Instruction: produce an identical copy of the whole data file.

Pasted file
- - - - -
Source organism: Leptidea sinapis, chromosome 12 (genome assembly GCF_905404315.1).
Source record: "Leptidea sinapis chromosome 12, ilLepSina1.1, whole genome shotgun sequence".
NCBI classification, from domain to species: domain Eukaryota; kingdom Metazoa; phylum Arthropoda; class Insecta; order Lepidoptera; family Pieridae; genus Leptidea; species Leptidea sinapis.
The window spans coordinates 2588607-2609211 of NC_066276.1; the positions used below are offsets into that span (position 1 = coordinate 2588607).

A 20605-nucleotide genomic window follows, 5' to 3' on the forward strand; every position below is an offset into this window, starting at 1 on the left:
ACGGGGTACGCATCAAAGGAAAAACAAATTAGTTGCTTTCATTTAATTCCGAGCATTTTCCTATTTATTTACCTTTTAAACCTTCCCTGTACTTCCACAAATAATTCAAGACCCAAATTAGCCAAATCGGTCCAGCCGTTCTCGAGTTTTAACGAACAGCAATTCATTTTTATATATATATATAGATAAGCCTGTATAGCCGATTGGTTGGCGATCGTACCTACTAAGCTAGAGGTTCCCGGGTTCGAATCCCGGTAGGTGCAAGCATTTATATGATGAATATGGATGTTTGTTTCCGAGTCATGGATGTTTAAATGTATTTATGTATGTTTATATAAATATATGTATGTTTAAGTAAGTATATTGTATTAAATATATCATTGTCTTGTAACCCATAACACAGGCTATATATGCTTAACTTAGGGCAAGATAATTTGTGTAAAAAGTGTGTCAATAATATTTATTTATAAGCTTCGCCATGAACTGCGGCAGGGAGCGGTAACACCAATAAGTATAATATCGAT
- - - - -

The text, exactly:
Source organism: Leptidea sinapis, chromosome 12 (genome assembly GCF_905404315.1).
Source record: "Leptidea sinapis chromosome 12, ilLepSina1.1, whole genome shotgun sequence".
NCBI classification, from domain to species: domain Eukaryota; kingdom Metazoa; phylum Arthropoda; class Insecta; order Lepidoptera; family Pieridae; genus Leptidea; species Leptidea sinapis.
The window spans coordinates 2588607-2609211 of NC_066276.1; the positions used below are offsets into that span (position 1 = coordinate 2588607).

A 20605-nucleotide genomic window follows, 5' to 3' on the forward strand; every position below is an offset into this window, starting at 1 on the left:
ACGGGGTACGCATCAAAGGAAAAACAAATTAGTTGCTTTCATTTAATTCCGAGCATTTTCCTATTTATTTACCTTTTAAACCTTCCCTGTACTTCCACAAATAATTCAAGACCCAAATTAGCCAAATCGGTCCAGCCGTTCTCGAGTTTTAACGAACAGCAATTCATTTTTATATATATATATAGATAAGCCTGTATAGCCGATTGGTTGGCGATCGTACCTACTAAGCTAGAGGTTCCCGGGTTCGAATCCCGGTAGGTGCAAGCATTTATATGATGAATATGGATGTTTGTTTCCGAGTCATGGATGTTTAAATGTATTTATGTATGTTTATATAAATATATGTATGTTTAAGTAAGTATATTGTATTAAATATATCATTGTCTTGTAACCCATAACACAGGCTATATATGCTTAACTTAGGGCAAGATAATTTGTGTAAAAAGTGTGTCAATAATATTTATTTATAAGCTTCGCCATGAACTGCGGCAGGGAGCGGTAACACCAATAAGTATAATATCGAT